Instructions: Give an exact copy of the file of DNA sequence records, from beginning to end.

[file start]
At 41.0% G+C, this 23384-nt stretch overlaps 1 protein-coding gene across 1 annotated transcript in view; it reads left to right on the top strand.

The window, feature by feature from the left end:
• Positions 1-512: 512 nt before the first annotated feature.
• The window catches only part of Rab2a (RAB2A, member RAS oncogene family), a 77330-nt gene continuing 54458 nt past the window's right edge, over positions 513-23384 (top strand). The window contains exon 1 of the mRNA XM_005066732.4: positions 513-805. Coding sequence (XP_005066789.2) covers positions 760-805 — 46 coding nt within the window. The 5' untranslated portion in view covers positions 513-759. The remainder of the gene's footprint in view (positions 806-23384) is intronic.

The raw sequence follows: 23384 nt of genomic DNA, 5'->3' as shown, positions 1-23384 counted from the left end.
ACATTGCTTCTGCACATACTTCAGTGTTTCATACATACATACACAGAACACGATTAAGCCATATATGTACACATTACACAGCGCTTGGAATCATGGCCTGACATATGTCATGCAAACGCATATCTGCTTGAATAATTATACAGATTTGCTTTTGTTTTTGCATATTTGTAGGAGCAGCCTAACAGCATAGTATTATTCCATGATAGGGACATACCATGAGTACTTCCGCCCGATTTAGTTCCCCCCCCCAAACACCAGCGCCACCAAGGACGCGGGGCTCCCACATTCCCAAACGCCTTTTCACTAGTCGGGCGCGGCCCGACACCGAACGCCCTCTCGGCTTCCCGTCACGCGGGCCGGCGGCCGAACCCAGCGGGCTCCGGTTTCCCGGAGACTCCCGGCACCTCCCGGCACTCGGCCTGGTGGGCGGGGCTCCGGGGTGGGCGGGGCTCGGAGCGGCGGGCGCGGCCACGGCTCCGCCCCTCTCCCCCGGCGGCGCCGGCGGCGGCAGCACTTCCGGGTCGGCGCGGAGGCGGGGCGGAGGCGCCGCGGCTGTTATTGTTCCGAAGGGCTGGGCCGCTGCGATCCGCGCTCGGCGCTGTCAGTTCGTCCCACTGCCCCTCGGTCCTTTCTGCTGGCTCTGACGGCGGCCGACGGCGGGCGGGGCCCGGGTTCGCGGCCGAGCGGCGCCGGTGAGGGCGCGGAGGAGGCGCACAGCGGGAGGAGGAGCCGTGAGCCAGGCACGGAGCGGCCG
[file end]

At 41.0% G+C, this 23384-nt stretch overlaps 1 protein-coding gene across 1 annotated transcript in view; it reads left to right on the top strand.

The window, feature by feature from the left end:
• Positions 1-512: 512 nt before the first annotated feature.
• The window catches only part of Rab2a (RAB2A, member RAS oncogene family), a 77330-nt gene continuing 54458 nt past the window's right edge, over positions 513-23384 (top strand). The window contains exon 1 of the mRNA XM_005066732.4: positions 513-805. Coding sequence (XP_005066789.2) covers positions 760-805 — 46 coding nt within the window. The 5' untranslated portion in view covers positions 513-759. The remainder of the gene's footprint in view (positions 806-23384) is intronic.

The raw sequence follows: 23384 nt of genomic DNA, 5'->3' as shown, positions 1-23384 counted from the left end.
ACATTGCTTCTGCACATACTTCAGTGTTTCATACATACATACACAGAACACGATTAAGCCATATATGTACACATTACACAGCGCTTGGAATCATGGCCTGACATATGTCATGCAAACGCATATCTGCTTGAATAATTATACAGATTTGCTTTTGTTTTTGCATATTTGTAGGAGCAGCCTAACAGCATAGTATTATTCCATGATAGGGACATACCATGAGTACTTCCGCCCGATTTAGTTCCCCCCCCCAAACACCAGCGCCACCAAGGACGCGGGGCTCCCACATTCCCAAACGCCTTTTCACTAGTCGGGCGCGGCCCGACACCGAACGCCCTCTCGGCTTCCCGTCACGCGGGCCGGCGGCCGAACCCAGCGGGCTCCGGTTTCCCGGAGACTCCCGGCACCTCCCGGCACTCGGCCTGGTGGGCGGGGCTCCGGGGTGGGCGGGGCTCGGAGCGGCGGGCGCGGCCACGGCTCCGCCCCTCTCCCCCGGCGGCGCCGGCGGCGGCAGCACTTCCGGGTCGGCGCGGAGGCGGGGCGGAGGCGCCGCGGCTGTTATTGTTCCGAAGGGCTGGGCCGCTGCGATCCGCGCTCGGCGCTGTCAGTTCGTCCCACTGCCCCTCGGTCCTTTCTGCTGGCTCTGACGGCGGCCGACGGCGGGCGGGGCCCGGGTTCGCGGCCGAGCGGCGCCGGTGAGGGCGCGGAGGAGGCGCACAGCGGGAGGAGGAGCCGTGAGCCAGGCACGGAGCGGCCG